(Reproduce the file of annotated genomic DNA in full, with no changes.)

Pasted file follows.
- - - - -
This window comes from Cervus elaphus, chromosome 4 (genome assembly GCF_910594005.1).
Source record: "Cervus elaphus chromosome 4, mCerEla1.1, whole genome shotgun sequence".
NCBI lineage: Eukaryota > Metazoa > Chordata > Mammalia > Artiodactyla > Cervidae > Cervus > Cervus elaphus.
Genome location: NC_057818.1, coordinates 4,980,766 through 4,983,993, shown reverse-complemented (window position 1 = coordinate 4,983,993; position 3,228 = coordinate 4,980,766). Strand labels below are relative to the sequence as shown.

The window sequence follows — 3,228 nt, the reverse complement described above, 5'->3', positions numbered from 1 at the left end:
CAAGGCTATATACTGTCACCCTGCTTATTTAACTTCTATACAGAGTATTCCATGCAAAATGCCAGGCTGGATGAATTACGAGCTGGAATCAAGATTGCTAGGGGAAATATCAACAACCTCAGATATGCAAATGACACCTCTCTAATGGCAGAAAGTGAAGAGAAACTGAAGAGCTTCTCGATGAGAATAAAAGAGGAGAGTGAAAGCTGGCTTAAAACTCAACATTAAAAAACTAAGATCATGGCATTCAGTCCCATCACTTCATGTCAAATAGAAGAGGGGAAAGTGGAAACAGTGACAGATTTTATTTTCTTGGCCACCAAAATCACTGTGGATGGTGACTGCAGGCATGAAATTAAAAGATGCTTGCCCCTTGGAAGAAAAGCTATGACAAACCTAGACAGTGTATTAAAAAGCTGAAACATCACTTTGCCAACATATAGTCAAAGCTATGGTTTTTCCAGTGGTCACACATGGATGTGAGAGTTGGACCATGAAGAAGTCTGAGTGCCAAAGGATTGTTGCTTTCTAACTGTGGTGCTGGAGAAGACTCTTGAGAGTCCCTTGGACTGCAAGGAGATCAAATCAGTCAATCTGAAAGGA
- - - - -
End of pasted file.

This window comes from Cervus elaphus, chromosome 4 (genome assembly GCF_910594005.1).
Source record: "Cervus elaphus chromosome 4, mCerEla1.1, whole genome shotgun sequence".
NCBI lineage: Eukaryota > Metazoa > Chordata > Mammalia > Artiodactyla > Cervidae > Cervus > Cervus elaphus.
Genome location: NC_057818.1, coordinates 4,980,766 through 4,983,993, shown reverse-complemented (window position 1 = coordinate 4,983,993; position 3,228 = coordinate 4,980,766). Strand labels below are relative to the sequence as shown.

The window sequence follows — 3,228 nt, the reverse complement described above, 5'->3', positions numbered from 1 at the left end:
CAAGGCTATATACTGTCACCCTGCTTATTTAACTTCTATACAGAGTATTCCATGCAAAATGCCAGGCTGGATGAATTACGAGCTGGAATCAAGATTGCTAGGGGAAATATCAACAACCTCAGATATGCAAATGACACCTCTCTAATGGCAGAAAGTGAAGAGAAACTGAAGAGCTTCTCGATGAGAATAAAAGAGGAGAGTGAAAGCTGGCTTAAAACTCAACATTAAAAAACTAAGATCATGGCATTCAGTCCCATCACTTCATGTCAAATAGAAGAGGGGAAAGTGGAAACAGTGACAGATTTTATTTTCTTGGCCACCAAAATCACTGTGGATGGTGACTGCAGGCATGAAATTAAAAGATGCTTGCCCCTTGGAAGAAAAGCTATGACAAACCTAGACAGTGTATTAAAAAGCTGAAACATCACTTTGCCAACATATAGTCAAAGCTATGGTTTTTCCAGTGGTCACACATGGATGTGAGAGTTGGACCATGAAGAAGTCTGAGTGCCAAAGGATTGTTGCTTTCTAACTGTGGTGCTGGAGAAGACTCTTGAGAGTCCCTTGGACTGCAAGGAGATCAAATCAGTCAATCTGAAAGGA